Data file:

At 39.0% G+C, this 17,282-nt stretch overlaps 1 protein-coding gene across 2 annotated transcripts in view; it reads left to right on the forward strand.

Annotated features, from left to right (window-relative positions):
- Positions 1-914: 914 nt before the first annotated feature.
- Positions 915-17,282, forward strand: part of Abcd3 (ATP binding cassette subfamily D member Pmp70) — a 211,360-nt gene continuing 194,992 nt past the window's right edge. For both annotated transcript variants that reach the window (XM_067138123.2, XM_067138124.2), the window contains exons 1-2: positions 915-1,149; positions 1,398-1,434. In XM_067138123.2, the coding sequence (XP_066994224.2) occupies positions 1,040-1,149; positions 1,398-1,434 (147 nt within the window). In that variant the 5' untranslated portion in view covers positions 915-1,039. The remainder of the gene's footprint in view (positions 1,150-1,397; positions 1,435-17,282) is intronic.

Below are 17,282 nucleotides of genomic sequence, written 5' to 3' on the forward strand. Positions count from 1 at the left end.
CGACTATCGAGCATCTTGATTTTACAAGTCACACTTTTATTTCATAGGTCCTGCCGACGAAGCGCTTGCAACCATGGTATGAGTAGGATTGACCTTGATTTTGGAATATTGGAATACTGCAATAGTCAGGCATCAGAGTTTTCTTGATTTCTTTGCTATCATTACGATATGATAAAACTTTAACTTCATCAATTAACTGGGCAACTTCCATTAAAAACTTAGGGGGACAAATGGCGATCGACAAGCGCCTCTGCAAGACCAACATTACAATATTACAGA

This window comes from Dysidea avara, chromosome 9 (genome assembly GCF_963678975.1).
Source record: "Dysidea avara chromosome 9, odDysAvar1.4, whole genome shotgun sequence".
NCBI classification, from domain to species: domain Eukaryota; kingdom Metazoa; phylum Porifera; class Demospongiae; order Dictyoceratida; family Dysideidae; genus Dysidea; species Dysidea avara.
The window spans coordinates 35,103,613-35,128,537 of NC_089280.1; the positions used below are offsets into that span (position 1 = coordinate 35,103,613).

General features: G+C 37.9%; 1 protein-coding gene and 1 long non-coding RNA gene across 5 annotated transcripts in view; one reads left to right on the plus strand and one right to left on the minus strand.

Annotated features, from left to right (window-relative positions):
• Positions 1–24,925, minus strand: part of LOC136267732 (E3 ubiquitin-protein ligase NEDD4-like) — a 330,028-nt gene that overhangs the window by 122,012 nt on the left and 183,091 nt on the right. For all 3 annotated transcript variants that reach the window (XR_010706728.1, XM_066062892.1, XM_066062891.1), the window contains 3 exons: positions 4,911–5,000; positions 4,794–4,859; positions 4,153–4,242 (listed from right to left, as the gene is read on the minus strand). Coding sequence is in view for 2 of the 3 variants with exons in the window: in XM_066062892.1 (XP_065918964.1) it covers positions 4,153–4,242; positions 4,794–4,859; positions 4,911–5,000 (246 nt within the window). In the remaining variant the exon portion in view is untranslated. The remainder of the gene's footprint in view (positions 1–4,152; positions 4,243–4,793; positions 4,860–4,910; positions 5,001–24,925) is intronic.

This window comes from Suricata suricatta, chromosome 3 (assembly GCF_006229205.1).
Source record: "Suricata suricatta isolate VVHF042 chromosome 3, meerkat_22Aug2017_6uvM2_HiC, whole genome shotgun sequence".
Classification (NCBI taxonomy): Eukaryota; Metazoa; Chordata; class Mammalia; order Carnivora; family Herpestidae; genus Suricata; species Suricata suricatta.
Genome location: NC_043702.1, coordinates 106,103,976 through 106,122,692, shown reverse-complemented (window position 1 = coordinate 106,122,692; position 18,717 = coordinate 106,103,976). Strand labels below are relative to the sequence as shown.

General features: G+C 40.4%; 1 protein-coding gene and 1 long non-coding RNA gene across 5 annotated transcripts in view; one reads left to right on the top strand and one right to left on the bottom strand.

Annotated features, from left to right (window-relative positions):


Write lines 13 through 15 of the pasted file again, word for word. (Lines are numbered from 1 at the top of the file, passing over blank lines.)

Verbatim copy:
• Positions 1–24,925, minus strand: part of LOC136267732 (E3 ubiquitin-protein ligase NEDD4-like) — a 330,028-nt gene that overhangs the window by 122,012 nt on the left and 183,091 nt on the right. For all 3 annotated transcript variants that reach the window (XR_010706728.1, XM_066062892.1, XM_066062891.1), the window contains 3 exons: positions 4,911–5,000; positions 4,794–4,859; positions 4,153–4,242 (listed from right to left, as the gene is read on the minus strand). Coding sequence is in view for 2 of the 3 variants with exons in the window: in XM_066062892.1 (XP_065918964.1) it covers positions 4,153–4,242; positions 4,794–4,859; positions 4,911–5,000 (246 nt within the window). In the remaining variant the exon portion in view is untranslated. The remainder of the gene's footprint in view (positions 1–4,152; positions 4,243–4,793; positions 4,860–4,910; positions 5,001–24,925) is intronic.

This window comes from Suricata suricatta, chromosome 3 (assembly GCF_006229205.1).
Source record: "Suricata suricatta isolate VVHF042 chromosome 3, meerkat_22Aug2017_6uvM2_HiC, whole genome shotgun sequence".